UN official says two more months required to measure success of Niger relief

With the intensification of international aid, it will take about two more months to know whether or not the hunger crisis has been reversed in Niger, the world's second-poorest country that has been plagued by drought and the worst invasion of locusts in 15 years, a top United Nations humanitarian official said today.

"Given the mobilization of efforts in the past few weeks, what has happened is that the decline has been arrested - you're getting food in, you're getting health services, you're getting attention," said Margareta Wahlström, the Assistant Secretary-General for Humanitarian Affairs and Deputy Emergency Relief Coordinator as she clarified the increased United Nations Flash Appeal for Niger at a press conference.

"We will not immediately reverse the situation but it will probably take another two months before you can say it has been stopped, or reversed," she added.

Among the important factors to watch for, she said, were the upcoming rains, which were predicted to be adequate, as well as the situation of cattle, the population's main wealth. Many cattle were sick, did not have fodder and had been moved. Restocking cattle, feeding them and moving them back would take several months.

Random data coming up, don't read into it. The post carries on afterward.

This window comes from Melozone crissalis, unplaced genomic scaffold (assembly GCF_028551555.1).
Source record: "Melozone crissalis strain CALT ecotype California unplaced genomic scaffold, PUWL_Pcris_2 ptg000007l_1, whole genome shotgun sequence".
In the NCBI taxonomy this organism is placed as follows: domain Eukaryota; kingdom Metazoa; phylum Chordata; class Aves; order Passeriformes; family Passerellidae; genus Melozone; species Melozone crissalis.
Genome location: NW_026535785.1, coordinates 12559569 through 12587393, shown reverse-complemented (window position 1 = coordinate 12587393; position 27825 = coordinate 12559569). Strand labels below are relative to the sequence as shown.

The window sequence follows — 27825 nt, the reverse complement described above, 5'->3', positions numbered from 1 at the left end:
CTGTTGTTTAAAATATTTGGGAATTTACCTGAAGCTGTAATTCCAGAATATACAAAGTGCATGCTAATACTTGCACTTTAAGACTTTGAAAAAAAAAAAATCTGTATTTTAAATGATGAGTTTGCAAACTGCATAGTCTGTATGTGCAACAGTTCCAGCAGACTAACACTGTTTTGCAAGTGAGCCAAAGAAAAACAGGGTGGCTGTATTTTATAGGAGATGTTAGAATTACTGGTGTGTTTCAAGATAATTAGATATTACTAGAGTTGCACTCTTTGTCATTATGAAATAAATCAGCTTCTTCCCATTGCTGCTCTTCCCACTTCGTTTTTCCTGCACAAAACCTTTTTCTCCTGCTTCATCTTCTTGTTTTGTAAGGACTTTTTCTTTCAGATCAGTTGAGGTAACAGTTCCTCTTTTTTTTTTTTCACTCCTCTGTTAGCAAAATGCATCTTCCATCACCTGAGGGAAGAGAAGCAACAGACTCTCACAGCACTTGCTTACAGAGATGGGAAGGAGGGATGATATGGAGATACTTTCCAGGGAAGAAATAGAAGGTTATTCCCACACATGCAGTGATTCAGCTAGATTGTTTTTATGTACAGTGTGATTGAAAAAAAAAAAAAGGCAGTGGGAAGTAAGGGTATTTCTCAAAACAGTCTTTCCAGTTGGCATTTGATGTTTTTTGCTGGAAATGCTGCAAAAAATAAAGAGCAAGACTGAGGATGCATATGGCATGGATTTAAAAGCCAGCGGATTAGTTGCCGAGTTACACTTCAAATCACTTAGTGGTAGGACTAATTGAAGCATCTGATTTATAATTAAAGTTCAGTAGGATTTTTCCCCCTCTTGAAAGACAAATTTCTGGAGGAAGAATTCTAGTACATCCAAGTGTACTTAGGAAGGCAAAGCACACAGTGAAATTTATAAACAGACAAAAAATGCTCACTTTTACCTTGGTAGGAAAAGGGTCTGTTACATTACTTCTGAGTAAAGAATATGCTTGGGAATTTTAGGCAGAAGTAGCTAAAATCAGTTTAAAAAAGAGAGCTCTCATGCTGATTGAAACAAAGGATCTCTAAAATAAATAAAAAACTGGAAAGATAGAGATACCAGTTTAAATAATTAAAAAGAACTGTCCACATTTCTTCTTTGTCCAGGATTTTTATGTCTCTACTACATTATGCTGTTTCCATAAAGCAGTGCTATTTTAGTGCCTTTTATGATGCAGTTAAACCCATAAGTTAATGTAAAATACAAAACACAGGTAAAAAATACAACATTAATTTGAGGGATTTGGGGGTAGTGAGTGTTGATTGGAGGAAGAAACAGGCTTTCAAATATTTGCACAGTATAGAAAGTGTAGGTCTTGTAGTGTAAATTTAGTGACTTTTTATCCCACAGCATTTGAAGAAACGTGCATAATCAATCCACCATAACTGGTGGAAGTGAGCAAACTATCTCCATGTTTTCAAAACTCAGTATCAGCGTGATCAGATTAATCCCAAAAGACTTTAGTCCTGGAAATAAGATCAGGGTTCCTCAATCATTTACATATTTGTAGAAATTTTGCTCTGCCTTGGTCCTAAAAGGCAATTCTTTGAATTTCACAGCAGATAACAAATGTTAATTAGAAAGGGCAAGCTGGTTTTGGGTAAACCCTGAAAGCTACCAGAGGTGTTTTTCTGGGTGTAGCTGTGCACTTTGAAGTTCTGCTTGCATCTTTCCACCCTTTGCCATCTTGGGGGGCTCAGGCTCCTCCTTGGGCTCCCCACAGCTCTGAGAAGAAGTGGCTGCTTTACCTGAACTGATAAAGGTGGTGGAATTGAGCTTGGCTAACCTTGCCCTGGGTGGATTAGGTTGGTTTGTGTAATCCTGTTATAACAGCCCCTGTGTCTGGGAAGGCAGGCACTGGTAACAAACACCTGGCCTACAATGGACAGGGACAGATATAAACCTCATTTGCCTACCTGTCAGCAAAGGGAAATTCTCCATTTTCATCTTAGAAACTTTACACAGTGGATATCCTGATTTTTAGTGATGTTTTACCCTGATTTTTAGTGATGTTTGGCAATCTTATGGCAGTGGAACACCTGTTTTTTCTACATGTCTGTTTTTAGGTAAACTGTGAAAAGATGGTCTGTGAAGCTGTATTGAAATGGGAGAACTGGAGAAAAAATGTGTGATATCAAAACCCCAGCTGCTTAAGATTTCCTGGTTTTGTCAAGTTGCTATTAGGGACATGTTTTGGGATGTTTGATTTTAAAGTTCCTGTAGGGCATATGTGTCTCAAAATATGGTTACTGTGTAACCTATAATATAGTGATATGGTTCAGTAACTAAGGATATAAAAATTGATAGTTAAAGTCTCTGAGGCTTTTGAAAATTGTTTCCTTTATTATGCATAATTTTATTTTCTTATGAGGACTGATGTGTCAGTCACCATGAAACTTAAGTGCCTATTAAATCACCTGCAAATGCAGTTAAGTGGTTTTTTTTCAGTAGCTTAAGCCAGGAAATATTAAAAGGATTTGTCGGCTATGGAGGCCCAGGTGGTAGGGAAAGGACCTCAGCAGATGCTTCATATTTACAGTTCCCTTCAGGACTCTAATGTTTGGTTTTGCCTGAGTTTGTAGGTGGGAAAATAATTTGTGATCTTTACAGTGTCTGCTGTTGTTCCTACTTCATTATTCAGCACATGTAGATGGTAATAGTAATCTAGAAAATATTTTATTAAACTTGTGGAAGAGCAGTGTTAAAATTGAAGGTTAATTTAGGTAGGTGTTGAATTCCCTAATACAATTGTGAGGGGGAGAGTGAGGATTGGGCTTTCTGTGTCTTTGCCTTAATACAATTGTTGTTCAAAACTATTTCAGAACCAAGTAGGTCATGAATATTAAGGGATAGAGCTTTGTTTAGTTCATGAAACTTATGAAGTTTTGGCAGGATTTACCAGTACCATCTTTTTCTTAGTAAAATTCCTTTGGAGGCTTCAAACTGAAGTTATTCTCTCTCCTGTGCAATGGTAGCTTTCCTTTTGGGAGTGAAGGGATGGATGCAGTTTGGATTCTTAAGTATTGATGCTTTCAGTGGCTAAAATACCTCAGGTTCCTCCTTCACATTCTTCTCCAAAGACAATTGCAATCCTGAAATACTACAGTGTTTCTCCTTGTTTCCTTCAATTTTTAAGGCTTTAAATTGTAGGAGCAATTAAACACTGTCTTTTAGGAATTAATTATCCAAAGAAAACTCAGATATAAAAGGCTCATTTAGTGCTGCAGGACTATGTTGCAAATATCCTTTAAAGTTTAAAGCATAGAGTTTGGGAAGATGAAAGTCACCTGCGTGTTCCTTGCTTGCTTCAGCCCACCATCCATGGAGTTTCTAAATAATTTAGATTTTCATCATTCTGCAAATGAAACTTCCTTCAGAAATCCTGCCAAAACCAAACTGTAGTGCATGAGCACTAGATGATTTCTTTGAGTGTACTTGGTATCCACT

The Government of Niger was insistent on not recreating classical dependence and so they are continuing to monitor the situation to make sure that food assistance is not continued longer than needed, she said.

Saying that the crisis had worsened due to poor initial donor response, the United Nations yesterday raised the Flash Appeal to almost $81 million. The total is five times the original $16,191,000 sought little more than two months ago to address the then "looming food crisis" during the lean season from May to September.

Ms. Wahlström said the largest portion of the new appeal - some $59 million - was for the World Food Programme (WFP), with another $10 million for the United Nations Children's Fund (UNICEF). To ensure no further deterioration, some 2.5 million people would receive food from WFP and other agencies, in addition to what the Government was already providing from its almost depleted buffer stocks.

Among those most in need, 192,000 children - 32,000 severely malnourished and 160,000 moderately malnourished - would be supported, she said.

In addition, since children often died from poor access to health facilities, part of the response would be devoted to make health facilities available, in addition to increasing the supply of water.